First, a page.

"Poor and inadequate" management by the Department for Transport (DfT) of the failed Tube maintenance firm Metronet cost taxpayers up to £410m, MPs said.
Managers ignored a 2004 warning from the National Audit Office (NAO) about overseeing upgrade work, the Commons Public Accounts Committee report said.
Metronet, responsible for maintaining nine of the London Underground lines, went into administration in 2007.
The DfT said previous legislation stopped it managing Metronet contracts.
The report put the loss to the taxpayer at between £170m and £410m.
'Big financial risks'
Edward Leigh MP, chairman of the committee, said: "The taxpayer has lost up to £410m as a result of the DfT's inadequate management of the risks arising from the Metronet contracts for upgrading the infrastructure of the Underground.
"This committee finds it unacceptable that the department ignored the warning by the National Audit Office in 2004 to avoid a hands-off approach to overseeing the upgrades.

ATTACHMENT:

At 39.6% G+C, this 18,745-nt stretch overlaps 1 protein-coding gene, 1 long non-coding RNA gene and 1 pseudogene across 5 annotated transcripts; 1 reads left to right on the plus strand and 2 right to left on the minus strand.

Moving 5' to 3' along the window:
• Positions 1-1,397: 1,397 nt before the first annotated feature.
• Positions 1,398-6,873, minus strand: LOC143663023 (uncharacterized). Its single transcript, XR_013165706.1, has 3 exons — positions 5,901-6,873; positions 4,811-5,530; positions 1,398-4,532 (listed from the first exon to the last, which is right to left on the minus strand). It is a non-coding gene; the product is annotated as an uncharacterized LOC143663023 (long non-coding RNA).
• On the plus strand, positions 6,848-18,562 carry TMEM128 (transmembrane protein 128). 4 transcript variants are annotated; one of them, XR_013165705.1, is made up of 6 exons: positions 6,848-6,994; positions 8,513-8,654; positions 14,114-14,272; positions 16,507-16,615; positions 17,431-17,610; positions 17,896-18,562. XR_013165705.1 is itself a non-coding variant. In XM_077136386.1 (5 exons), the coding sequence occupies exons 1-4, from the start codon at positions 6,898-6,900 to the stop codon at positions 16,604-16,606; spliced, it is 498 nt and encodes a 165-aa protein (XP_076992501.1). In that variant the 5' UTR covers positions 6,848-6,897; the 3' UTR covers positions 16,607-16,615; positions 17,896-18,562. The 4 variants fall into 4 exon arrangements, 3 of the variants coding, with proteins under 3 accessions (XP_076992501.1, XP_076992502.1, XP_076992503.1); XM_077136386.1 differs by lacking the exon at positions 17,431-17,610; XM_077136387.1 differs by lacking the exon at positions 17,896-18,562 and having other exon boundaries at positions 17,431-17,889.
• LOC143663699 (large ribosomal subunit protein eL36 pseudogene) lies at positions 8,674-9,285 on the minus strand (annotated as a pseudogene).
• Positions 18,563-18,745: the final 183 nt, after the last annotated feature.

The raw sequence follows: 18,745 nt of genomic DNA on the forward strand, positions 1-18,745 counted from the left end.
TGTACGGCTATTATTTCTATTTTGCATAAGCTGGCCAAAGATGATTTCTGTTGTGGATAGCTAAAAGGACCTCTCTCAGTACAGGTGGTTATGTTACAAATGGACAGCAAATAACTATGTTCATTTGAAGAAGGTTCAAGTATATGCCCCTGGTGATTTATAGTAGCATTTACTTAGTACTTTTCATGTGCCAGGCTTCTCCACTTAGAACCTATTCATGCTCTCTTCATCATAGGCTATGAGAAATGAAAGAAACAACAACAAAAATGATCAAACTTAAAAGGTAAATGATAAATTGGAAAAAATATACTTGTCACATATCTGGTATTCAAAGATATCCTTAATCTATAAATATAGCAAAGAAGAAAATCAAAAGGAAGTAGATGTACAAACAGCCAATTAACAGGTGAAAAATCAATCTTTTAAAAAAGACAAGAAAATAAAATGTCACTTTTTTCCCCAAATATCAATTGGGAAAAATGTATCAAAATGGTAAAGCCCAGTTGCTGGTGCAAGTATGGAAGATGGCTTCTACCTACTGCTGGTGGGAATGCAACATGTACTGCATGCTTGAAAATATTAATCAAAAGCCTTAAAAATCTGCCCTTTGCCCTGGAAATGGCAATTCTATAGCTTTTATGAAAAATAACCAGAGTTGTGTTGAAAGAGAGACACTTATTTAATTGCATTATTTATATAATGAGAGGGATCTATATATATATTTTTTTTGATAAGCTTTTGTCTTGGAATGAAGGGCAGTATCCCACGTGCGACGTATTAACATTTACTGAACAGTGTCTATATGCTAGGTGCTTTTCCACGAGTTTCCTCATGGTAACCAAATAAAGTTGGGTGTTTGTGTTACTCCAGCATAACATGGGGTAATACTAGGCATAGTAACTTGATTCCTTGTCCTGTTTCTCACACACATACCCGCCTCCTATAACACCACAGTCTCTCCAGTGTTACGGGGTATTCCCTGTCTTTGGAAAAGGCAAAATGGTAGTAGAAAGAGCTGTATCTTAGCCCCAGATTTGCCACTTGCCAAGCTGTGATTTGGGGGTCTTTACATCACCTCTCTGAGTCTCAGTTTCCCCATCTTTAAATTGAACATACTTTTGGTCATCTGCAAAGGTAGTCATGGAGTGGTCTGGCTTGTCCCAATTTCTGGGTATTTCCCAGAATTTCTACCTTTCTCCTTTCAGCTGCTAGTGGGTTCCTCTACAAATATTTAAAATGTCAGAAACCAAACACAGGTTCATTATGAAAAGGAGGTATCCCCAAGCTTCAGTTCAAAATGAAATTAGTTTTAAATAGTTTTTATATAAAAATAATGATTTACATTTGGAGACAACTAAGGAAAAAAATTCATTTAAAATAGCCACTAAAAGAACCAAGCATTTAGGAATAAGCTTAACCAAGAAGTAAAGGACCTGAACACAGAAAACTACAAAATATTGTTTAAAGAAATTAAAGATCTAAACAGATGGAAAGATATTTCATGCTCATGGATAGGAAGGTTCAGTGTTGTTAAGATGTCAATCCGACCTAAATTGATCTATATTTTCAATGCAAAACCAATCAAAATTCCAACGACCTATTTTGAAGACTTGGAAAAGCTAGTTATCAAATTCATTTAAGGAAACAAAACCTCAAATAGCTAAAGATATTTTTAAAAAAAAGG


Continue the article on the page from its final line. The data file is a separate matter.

"The department's assumptions were flawed from the outset. It was naive in assuming that Metronet would establish strong financial management and corporate governance.
"And its assumption that Metronet's lenders would exert strong influence on Metronet's governance and financial health in order to protect their investment was undermined because the department shouldered 95% of the lenders' risks," he added.
Mr Leigh said the way Metronet was handled by the DfT exposed it to "big financial risks".
"These mistakes must never be repeated on future large contracts and government departments must establish and exercise the right to intervene where problems of this magnitude occur," he added.
The report criticised the DfT's "cavalier attitude to protecting public money" but added that "the root causes of the loss to the taxpayer lay in the way the devolved delivery arrangements were set up".
Metronet and Tube Lines were set up under the Public Private Partnership (PPP).
A DfT spokesman said: "The NAO itself recognised that 90-96% of the money spent through the Metronet Public Private Partnership was economic and efficient and that the fundamental failure lies with Metronet.
"We were also prevented from micro-managing the contracts under the terms of the London devolution legislation which is why since the PAC hearing an independent advisory panel has been established to provide expert scrutiny and advice on the TfL investment programme, including the former Metronet contracts."